By Alphonso Toweh
ZODRU, Liberia, March 15 (Reuters) - Tens of thousands of refugees from violence in Ivory Coast are spilling across the border into Liberia, straining the food supplies of communities that barely have enough to eat at the best of times.
Yet this humanitarian and security crisis in the making comes as the world's gaze has been firmly fixed on uprisings further north in Africa, so international appeals for urgent aid funding have gone largely unanswered so far, aid workers say.
"The city has been overtaken by the refugees here," said Felton Blayee, assistant chief of the town of Zodru, around a kilometre (mile) from the Ivorian border and whose population has swollen from 500 to 2,000 with the refugees.
"What is common is that we are all suffering from (lack of ) water and food ... When they came, the little we had, we shared with them. That has finished now."
A disputed November election in Ivory Coast has pushed the country to the brink of a new civil war, with Laurent Gbagbo rejecting results showing rival Alassane Ouattara won.
Hundreds have already died in street clashes or been picked off by shadowy death squads in the ensuing battle for power. An outbreak of fighting in western Ivory Coast between pro-Gbagbo forces and rebels who back Ouattara has in the space of a few weeks pushed the number of refugees in Liberia up to 90,000.
In Zodru and other Liberian towns near the border, an uneasy solidarity holds between the Ivorians and their hosts, in some cases sharing a single water hand pump per village and squeezed into houses holding up to 20 eople.
Yet the strain on sanitation and water has been declared critical in some places, with the inevitable cases of diarrhoea and malaria being reported. Indications that many refugees are carrying sexually transmitted illnesses are also being checked.
"There is the Cesto River here, but people do not drink that water. The main problem here is water, health and food," local Red Cross official James G. Doe said.
Some refugees are trying to fend for themselves by seeking food such as cassava in the bush, but many are too scared of
fighters. Most of those interviewed by
of pro-Ouattara rebels.
The region is used to conflicts triggering huge movements of refugees, with thousands fleeing their homes during Liberia's own civil war of 1989-2003. But late last year, most observers thought Ivory Coast was less of a concern than Guinea, which ultimately managed to muddle through a tense election period.
The aid effort in Liberia has mostly been hamstrung by underfunding, with the UN refugee agency (UNHCR) complaining last week that it had received just $5 million from donors following an appeal for $46 million made in mid-January.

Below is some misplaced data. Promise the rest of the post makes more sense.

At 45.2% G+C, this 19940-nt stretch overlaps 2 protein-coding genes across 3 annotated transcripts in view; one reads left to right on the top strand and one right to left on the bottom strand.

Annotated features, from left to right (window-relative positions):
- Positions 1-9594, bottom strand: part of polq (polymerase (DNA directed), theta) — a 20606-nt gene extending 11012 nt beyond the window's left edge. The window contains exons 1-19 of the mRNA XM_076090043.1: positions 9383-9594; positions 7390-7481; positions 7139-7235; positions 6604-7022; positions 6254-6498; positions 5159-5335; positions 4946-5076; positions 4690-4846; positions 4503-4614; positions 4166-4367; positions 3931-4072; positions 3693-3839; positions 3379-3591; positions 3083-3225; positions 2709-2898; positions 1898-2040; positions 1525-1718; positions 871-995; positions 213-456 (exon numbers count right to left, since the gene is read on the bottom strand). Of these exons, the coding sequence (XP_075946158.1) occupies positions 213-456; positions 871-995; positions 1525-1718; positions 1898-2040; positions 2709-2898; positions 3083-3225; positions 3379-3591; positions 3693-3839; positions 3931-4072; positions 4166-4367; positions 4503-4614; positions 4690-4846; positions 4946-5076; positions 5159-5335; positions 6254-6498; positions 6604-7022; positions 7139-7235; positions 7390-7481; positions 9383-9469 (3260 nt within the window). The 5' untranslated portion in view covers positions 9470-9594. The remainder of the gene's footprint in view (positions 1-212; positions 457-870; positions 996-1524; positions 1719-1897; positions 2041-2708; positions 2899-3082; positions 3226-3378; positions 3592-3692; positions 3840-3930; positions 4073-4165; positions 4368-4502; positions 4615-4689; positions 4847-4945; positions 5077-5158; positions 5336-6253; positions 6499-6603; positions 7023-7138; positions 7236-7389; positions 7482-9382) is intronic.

"The money is coming very slowly," Myriam Houtart, assistant representative for the UNHCR regional office in Dakar, Senegal.
"Libya is taking a lot of attention, that makes it very difficult. there is Japan," she said of the insurgency against Muammar Gaddafi and the earthquake and tsunami in Japan that triggered a 100-country aid effort.
A few thousand Ivorians found shelter in refugee structures, Houtart said, with others in local villages or the open air.
NEIGHBOURS GETTING WORRIED
Aid workers have rushed to set up emergency transit points aimed at getting refugees away from the porous border where in some cases they are separated from former attackers by little more than a shallow river demarcating the national boundary.
"You can see the fighters on the side of the border," said Gleoulou Christophe pointing across the Cesto River. "If they want to come here, it will take them less than a minute."
President Ellen Johnson-Sirleaf's government has resisted calls from refugee groups and others to set up border patrols.
Alongside the existing 15,000-capacity Bahn camp 60 km (40 miles) from the border, a second camp is due to be completed soon and a further four planned for construction.
Aid agencies are currently forecasting a rise in numbers to 150,000, with a worse-case scenario of quarter of a million.
So far Ivory Coast's other neighbours have seen only hundreds of refugees. The UNHCR's Houtart said preparations were being made to help Ghana if fighting in Abidjan sent residents fleeing to the eastern border.
Fears of contagion from the Ivorian crisis are growing.
"We had an experience in the past in which a revolution started in Liberia, and ended up affecting most of the Mano River Union," Sierra Leone President Ernest Bai Koroma told Reuters, referring to Liberia, Sierra Leone and Guinea.
"The pace things will move in terms of knock-on effect is quicker than you imagine."
(Writing and additional reporting by Mark John in Dakar; Simon Akam in Freetown; Editing by Tim Cocks)